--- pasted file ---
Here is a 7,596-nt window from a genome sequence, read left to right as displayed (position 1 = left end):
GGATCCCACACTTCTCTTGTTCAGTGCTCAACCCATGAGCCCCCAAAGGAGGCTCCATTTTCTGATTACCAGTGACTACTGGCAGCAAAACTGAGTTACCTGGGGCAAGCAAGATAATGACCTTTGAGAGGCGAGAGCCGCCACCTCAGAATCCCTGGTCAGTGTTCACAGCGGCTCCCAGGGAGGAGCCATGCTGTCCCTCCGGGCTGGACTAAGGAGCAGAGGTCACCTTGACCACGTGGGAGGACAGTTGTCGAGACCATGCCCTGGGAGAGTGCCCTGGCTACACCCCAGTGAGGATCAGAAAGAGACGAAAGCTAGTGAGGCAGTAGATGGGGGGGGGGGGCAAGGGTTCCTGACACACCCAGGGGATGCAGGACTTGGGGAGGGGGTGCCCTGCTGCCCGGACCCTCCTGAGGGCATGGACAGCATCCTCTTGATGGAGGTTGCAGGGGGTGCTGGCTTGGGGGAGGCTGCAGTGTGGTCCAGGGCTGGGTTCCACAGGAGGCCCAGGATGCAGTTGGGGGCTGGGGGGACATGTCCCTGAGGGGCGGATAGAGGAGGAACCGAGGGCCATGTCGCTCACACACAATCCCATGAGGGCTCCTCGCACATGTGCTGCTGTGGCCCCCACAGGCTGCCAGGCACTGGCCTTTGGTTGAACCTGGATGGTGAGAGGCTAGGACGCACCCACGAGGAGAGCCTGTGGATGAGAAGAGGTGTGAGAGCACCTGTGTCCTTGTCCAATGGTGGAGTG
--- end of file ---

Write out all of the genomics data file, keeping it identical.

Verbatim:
Here is a 7,596-nt window from a genome sequence, read left to right as displayed (position 1 = left end):
GGATCCCACACTTCTCTTGTTCAGTGCTCAACCCATGAGCCCCCAAAGGAGGCTCCATTTTCTGATTACCAGTGACTACTGGCAGCAAAACTGAGTTACCTGGGGCAAGCAAGATAATGACCTTTGAGAGGCGAGAGCCGCCACCTCAGAATCCCTGGTCAGTGTTCACAGCGGCTCCCAGGGAGGAGCCATGCTGTCCCTCCGGGCTGGACTAAGGAGCAGAGGTCACCTTGACCACGTGGGAGGACAGTTGTCGAGACCATGCCCTGGGAGAGTGCCCTGGCTACACCCCAGTGAGGATCAGAAAGAGACGAAAGCTAGTGAGGCAGTAGATGGGGGGGGGGGGCAAGGGTTCCTGACACACCCAGGGGATGCAGGACTTGGGGAGGGGGTGCCCTGCTGCCCGGACCCTCCTGAGGGCATGGACAGCATCCTCTTGATGGAGGTTGCAGGGGGTGCTGGCTTGGGGGAGGCTGCAGTGTGGTCCAGGGCTGGGTTCCACAGGAGGCCCAGGATGCAGTTGGGGGCTGGGGGGACATGTCCCTGAGGGGCGGATAGAGGAGGAACCGAGGGCCATGTCGCTCACACACAATCCCATGAGGGCTCCTCGCACATGTGCTGCTGTGGCCCCCACAGGCTGCCAGGCACTGGCCTTTGGTTGAACCTGGATGGTGAGAGGCTAGGACGCACCCACGAGGAGAGCCTGTGGATGAGAAGAGGTGTGAGAGCACCTGTGTCCTTGTCCAATGGTGGAGTG